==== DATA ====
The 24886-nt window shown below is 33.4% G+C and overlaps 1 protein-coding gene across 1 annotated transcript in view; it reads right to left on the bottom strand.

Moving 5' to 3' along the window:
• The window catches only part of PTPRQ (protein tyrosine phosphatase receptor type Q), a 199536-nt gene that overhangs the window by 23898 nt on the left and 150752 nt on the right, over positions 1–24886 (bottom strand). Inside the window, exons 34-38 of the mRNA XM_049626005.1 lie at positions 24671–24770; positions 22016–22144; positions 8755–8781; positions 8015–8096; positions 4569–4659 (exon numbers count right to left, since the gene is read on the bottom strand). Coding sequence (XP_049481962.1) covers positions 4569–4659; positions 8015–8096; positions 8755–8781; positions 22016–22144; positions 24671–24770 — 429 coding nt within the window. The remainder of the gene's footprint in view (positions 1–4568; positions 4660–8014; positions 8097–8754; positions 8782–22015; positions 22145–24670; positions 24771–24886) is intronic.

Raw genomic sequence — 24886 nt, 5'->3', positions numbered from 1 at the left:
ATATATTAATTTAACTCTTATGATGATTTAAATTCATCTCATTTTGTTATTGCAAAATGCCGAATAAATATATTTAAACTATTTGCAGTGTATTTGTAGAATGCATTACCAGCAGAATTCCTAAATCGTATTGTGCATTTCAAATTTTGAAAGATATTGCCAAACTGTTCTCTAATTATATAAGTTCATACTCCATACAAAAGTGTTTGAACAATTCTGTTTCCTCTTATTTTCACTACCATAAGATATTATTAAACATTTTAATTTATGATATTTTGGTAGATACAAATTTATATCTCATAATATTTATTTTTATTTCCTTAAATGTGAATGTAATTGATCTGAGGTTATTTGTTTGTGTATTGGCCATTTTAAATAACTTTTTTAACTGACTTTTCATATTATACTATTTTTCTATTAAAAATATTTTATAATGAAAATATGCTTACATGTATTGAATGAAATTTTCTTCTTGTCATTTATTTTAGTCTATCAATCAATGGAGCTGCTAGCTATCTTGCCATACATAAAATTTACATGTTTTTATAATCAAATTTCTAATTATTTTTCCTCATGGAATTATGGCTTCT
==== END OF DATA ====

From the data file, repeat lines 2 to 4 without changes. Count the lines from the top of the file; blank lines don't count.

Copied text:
Moving 5' to 3' along the window:
• The window catches only part of PTPRQ (protein tyrosine phosphatase receptor type Q), a 199536-nt gene that overhangs the window by 23898 nt on the left and 150752 nt on the right, over positions 1–24886 (bottom strand). Inside the window, exons 34-38 of the mRNA XM_049626005.1 lie at positions 24671–24770; positions 22016–22144; positions 8755–8781; positions 8015–8096; positions 4569–4659 (exon numbers count right to left, since the gene is read on the bottom strand). Coding sequence (XP_049481962.1) covers positions 4569–4659; positions 8015–8096; positions 8755–8781; positions 22016–22144; positions 24671–24770 — 429 coding nt within the window. The remainder of the gene's footprint in view (positions 1–4568; positions 4660–8014; positions 8097–8754; positions 8782–22015; positions 22145–24670; positions 24771–24886) is intronic.

Raw genomic sequence — 24886 nt, 5'->3', positions numbered from 1 at the left: